Saturday, February 29, 2020

Jad Ganem: A Turning-Point?

Arabic original here.

A Turning-Point?

The fraternal meeting in Amman, which hosted several primates of local Orthodox churches or their representatives and which was called and hosted by the Patriarch of Jerusalem with the goal of "the resumption of dialogue and the strengthening of unity between brothers within the Orthodox communion" constitutes an expression of "anxiety about the danger of looming schism for the Orthodox Church."

The communique from this meeting contained, in addition to thanks to the King of Jordan and the Patriarch of Jerusalem for hosting the meeting:

-- A declaration that this meeting is for strengthening the bonds between brothers and between local churches, to spread the bonds of peace in Christ between them, and to strengthen the unity of the Orthodox churches and preparation for dialogue and the achievement of reconciliation.

-- An expression of the participants' agreement that important Orthodox issues, including the granting of autocephaly to churches, must take place after pan-Orthodox dialogue and through the unity and general consensus of the churches.

-- The view that the ecclesiastical issue in Ukraine requires pan-Orthodox dialogue in order to acheive healing and reconciliation.

-- Emphasis that the issue of Northern Macedonia must be treated through dialogue with the Church of Serbia with pan-Orthodox support.

-- Urging the competent authorities in Montenegro to respect the Church's right to property ownership, especially as regards churches.

-- An agreement to hold another fraternal meeting before the end of the year in order to strengthen bonds and effectuate dialogue.

-- Hope that the Patriarch of Constantinople, who enjoys primacy of honor, will attend this fraternal meeting of primates of the local Orthodox churches.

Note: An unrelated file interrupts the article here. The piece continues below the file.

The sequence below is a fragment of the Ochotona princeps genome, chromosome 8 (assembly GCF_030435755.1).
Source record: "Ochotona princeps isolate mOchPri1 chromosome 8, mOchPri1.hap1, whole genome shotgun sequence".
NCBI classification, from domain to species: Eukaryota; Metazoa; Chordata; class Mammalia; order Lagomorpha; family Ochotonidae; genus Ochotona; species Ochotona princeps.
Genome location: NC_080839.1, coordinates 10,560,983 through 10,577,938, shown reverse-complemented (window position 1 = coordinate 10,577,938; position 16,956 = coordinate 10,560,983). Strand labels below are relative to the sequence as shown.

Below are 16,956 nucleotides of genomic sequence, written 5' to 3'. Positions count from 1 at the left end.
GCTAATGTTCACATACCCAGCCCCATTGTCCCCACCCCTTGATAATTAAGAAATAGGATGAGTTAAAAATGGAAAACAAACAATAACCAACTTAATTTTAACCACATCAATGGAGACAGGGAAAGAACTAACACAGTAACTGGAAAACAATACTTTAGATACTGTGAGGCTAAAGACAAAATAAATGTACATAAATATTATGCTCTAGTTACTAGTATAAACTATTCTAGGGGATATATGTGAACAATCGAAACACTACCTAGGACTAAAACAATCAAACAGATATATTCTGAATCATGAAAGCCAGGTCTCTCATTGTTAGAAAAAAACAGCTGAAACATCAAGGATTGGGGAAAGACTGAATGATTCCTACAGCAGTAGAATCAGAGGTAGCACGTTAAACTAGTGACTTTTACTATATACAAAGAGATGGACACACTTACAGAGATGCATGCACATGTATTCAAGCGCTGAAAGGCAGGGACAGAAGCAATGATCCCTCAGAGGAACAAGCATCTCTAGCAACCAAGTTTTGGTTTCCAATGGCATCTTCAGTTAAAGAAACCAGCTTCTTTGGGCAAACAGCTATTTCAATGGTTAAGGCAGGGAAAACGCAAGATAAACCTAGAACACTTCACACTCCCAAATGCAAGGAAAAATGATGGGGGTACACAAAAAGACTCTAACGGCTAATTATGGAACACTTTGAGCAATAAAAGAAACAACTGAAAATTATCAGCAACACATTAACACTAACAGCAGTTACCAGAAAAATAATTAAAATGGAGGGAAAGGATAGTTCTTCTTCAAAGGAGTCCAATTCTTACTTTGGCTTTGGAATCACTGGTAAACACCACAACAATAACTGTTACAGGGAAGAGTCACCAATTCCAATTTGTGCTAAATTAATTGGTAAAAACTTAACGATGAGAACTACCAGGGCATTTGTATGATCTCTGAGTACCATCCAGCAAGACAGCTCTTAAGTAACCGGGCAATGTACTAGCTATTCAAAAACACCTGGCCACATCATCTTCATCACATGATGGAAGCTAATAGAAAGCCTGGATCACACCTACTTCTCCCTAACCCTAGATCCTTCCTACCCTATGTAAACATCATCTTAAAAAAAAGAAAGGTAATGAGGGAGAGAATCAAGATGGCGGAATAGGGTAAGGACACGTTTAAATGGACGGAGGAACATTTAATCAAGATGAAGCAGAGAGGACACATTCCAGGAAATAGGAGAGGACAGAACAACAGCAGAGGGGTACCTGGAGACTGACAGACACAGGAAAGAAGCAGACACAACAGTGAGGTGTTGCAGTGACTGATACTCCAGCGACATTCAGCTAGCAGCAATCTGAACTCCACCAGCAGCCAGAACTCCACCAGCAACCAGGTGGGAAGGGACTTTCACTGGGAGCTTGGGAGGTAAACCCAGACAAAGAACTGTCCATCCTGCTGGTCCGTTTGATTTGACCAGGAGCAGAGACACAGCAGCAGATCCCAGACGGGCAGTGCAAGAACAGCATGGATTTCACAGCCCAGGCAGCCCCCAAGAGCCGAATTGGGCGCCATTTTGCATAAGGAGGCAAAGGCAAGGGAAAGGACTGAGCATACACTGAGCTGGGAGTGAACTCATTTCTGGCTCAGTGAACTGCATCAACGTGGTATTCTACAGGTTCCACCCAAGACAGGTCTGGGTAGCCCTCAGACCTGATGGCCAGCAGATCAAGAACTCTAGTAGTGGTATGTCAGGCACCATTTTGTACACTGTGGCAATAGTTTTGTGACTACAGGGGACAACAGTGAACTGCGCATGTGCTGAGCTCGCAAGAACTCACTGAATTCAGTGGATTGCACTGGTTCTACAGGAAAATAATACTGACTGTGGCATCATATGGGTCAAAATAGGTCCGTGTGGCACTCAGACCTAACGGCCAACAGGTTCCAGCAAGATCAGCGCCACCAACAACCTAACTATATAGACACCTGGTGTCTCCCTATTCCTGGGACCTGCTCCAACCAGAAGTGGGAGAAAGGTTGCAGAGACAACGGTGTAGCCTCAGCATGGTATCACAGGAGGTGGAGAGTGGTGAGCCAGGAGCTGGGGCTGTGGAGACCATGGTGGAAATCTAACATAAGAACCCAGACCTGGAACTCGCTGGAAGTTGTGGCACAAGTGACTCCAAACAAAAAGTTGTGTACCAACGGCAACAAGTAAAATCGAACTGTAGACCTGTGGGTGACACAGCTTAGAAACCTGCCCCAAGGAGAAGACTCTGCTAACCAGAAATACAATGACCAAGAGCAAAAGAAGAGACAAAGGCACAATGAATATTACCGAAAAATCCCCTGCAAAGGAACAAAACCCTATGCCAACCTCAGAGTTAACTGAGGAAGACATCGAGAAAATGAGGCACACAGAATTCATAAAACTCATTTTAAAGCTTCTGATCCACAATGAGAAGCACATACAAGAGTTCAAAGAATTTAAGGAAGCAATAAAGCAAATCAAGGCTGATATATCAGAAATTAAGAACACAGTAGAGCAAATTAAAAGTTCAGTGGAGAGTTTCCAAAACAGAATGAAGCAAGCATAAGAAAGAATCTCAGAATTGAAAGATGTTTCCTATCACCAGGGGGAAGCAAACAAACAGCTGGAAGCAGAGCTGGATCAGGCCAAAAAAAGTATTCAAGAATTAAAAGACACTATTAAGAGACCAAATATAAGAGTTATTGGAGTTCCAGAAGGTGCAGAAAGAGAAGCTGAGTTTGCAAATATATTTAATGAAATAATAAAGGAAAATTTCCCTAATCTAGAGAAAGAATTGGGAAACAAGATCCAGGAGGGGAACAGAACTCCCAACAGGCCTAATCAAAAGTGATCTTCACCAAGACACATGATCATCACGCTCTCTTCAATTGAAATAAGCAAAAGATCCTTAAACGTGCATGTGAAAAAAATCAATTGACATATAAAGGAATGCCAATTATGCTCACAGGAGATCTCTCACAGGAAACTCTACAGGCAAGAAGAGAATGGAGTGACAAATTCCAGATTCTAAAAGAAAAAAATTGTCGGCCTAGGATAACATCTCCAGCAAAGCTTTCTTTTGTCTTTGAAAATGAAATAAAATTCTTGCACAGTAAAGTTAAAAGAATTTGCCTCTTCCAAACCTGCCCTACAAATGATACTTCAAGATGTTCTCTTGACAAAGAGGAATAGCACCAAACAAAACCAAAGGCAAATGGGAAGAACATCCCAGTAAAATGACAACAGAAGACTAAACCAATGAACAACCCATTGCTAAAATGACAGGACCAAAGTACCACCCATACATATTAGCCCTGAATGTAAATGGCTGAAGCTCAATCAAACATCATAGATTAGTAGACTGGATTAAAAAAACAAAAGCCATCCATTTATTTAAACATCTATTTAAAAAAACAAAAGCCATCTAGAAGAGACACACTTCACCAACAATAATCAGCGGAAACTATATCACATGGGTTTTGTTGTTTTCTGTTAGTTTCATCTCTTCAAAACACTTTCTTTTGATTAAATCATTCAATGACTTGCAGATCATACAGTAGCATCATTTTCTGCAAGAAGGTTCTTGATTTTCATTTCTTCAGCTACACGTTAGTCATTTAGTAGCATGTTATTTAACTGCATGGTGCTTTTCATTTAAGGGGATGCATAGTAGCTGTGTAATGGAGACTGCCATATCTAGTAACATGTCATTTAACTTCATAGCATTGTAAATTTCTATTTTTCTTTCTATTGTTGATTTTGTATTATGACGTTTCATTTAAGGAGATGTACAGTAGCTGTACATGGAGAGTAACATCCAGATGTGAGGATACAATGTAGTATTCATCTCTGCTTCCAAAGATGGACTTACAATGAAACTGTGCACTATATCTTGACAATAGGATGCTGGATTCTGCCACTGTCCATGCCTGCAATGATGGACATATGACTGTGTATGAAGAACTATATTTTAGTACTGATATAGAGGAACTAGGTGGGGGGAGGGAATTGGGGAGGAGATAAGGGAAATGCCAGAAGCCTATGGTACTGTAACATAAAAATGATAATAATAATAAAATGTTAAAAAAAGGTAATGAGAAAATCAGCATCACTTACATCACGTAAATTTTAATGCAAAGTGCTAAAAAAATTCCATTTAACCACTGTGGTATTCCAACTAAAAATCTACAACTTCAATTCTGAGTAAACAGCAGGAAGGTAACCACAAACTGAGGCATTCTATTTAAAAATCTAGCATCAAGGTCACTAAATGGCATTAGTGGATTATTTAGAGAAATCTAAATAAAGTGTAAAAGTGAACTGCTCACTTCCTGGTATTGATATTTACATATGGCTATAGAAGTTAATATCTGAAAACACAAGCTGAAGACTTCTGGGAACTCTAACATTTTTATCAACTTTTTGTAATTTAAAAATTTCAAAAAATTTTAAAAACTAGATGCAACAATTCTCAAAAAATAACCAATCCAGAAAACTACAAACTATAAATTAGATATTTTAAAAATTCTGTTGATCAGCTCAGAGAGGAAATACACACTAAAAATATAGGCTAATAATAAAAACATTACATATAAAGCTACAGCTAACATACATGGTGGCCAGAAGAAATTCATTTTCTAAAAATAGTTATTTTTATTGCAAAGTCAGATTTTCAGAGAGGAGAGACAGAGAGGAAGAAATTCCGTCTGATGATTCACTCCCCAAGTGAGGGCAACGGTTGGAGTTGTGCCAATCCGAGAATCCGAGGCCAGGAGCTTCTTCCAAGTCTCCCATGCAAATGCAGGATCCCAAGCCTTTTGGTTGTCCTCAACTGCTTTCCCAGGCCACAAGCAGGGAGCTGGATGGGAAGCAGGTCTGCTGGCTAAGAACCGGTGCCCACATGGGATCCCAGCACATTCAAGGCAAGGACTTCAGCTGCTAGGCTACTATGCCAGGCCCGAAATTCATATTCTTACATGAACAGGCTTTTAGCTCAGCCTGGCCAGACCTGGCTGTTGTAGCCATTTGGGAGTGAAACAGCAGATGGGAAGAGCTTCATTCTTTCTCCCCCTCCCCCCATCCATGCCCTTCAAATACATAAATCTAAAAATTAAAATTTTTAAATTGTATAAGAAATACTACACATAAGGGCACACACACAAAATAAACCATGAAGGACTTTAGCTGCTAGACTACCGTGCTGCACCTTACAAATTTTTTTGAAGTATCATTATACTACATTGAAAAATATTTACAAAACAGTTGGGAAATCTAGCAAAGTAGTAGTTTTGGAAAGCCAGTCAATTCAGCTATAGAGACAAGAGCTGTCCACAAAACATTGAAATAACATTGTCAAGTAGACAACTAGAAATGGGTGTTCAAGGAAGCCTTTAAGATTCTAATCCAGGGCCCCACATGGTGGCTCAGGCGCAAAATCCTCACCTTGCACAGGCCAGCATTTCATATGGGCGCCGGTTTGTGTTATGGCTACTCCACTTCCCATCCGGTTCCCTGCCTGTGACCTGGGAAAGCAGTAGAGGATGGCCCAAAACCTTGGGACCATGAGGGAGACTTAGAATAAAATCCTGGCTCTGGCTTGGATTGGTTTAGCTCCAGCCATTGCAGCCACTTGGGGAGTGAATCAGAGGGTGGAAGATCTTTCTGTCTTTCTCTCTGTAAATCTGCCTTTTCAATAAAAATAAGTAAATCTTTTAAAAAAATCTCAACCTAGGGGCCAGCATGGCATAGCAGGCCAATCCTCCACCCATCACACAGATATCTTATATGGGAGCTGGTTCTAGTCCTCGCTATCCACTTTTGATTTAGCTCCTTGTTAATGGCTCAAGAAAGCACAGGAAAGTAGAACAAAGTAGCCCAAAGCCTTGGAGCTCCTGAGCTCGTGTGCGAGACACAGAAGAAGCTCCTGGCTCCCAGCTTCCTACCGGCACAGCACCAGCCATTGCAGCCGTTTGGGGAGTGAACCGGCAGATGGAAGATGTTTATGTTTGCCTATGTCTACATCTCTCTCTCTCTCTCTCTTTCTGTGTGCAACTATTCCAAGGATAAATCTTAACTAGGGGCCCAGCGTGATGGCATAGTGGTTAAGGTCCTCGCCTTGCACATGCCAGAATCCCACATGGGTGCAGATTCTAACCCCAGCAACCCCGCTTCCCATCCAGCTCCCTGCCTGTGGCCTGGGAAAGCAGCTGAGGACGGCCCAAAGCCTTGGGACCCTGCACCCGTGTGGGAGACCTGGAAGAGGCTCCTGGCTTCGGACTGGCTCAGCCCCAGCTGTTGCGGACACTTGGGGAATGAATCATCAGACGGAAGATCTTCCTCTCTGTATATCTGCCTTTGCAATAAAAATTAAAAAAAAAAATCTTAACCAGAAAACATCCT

It is clear from the above that this meting constituted a critical juncture and an advanced stage of resolving the crisis from which the Orthodox Church is now suffering, since:

-- It consecrates the right of the primates of the local Orthodox churches to meet on the basis of an invitation from any one of them when the need arises and it treated them as equals by using a round table for the meeting.

-- It unequivocally affirmed the primacy of honor enjoyed by the Patriarch of Constantinople in the Orthodox world, refuting all the theories saying that this patriarch enjoys a "primacy without equal."

-- It revived the rules that were agreed upon during pan-Orthodox work on the granting autocephaly, which require the agreement of all the Orthodox churches, blocking attempts to act unilaterally on this important issue and stressing the mother church's role in the matter.

Those attending the meeting in Amman managed to pull the breaks on Constantinople's ambitions and demonstrated to the world that the Orthodox Church is governed collectively, with no place in it for unilateral action or monopolizing decision-making. It reexamined the rules that govern relations between the Orthodox family of churches, which had been subject to violation in order to create a new Orthodox world.

For this reason there remains hope that this meeting will not become a factor for further fragmentation and disagreement and that it will build upon its achievements in the future to avoid schism and realize the hoped-for reconciliation which many of those who did not attend its proceedings desire.

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